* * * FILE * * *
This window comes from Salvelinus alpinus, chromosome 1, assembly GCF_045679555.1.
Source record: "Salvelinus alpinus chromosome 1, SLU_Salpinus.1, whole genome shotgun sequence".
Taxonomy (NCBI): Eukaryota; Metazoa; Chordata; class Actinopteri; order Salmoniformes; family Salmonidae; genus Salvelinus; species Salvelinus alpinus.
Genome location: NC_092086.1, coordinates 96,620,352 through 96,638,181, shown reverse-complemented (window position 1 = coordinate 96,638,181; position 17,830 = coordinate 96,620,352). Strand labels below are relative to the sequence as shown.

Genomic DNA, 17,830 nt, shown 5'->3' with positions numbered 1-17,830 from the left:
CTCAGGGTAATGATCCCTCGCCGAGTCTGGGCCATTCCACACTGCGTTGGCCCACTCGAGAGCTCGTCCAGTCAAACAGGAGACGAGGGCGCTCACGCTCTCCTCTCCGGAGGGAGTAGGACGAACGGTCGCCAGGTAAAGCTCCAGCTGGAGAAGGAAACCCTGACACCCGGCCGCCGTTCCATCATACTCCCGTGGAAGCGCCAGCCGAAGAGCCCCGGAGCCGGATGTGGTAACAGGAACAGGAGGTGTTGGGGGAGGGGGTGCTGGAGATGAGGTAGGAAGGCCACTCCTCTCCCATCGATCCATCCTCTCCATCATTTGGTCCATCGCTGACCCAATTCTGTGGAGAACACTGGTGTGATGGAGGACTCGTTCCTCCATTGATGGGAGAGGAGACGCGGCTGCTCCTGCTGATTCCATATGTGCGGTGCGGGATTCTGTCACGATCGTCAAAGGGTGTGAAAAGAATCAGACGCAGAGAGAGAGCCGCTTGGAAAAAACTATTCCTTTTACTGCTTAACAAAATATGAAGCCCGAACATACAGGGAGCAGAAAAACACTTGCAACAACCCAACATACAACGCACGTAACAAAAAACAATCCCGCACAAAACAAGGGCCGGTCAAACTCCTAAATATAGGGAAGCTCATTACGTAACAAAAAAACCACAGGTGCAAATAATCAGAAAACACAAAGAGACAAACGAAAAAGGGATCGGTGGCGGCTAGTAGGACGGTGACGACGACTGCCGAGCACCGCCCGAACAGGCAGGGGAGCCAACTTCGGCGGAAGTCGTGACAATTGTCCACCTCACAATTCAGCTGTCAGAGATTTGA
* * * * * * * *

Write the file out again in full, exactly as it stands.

This window comes from Salvelinus alpinus, chromosome 1, assembly GCF_045679555.1.
Source record: "Salvelinus alpinus chromosome 1, SLU_Salpinus.1, whole genome shotgun sequence".
Taxonomy (NCBI): Eukaryota; Metazoa; Chordata; class Actinopteri; order Salmoniformes; family Salmonidae; genus Salvelinus; species Salvelinus alpinus.
Genome location: NC_092086.1, coordinates 96,620,352 through 96,638,181, shown reverse-complemented (window position 1 = coordinate 96,638,181; position 17,830 = coordinate 96,620,352). Strand labels below are relative to the sequence as shown.

Genomic DNA, 17,830 nt, shown 5'->3' with positions numbered 1-17,830 from the left:
CTCAGGGTAATGATCCCTCGCCGAGTCTGGGCCATTCCACACTGCGTTGGCCCACTCGAGAGCTCGTCCAGTCAAACAGGAGACGAGGGCGCTCACGCTCTCCTCTCCGGAGGGAGTAGGACGAACGGTCGCCAGGTAAAGCTCCAGCTGGAGAAGGAAACCCTGACACCCGGCCGCCGTTCCATCATACTCCCGTGGAAGCGCCAGCCGAAGAGCCCCGGAGCCGGATGTGGTAACAGGAACAGGAGGTGTTGGGGGAGGGGGTGCTGGAGATGAGGTAGGAAGGCCACTCCTCTCCCATCGATCCATCCTCTCCATCATTTGGTCCATCGCTGACCCAATTCTGTGGAGAACACTGGTGTGATGGAGGACTCGTTCCTCCATTGATGGGAGAGGAGACGCGGCTGCTCCTGCTGATTCCATATGTGCGGTGCGGGATTCTGTCACGATCGTCAAAGGGTGTGAAAAGAATCAGACGCAGAGAGAGAGCCGCTTGGAAAAAACTATTCCTTTTACTGCTTAACAAAATATGAAGCCCGAACATACAGGGAGCAGAAAAACACTTGCAACAACCCAACATACAACGCACGTAACAAAAAACAATCCCGCACAAAACAAGGGCCGGTCAAACTCCTAAATATAGGGAAGCTCATTACGTAACAAAAAAACCACAGGTGCAAATAATCAGAAAACACAAAGAGACAAACGAAAAAGGGATCGGTGGCGGCTAGTAGGACGGTGACGACGACTGCCGAGCACCGCCCGAACAGGCAGGGGAGCCAACTTCGGCGGAAGTCGTGACAATTGTCCACCTCACAATTCAGCTGTCAGAGATTTGA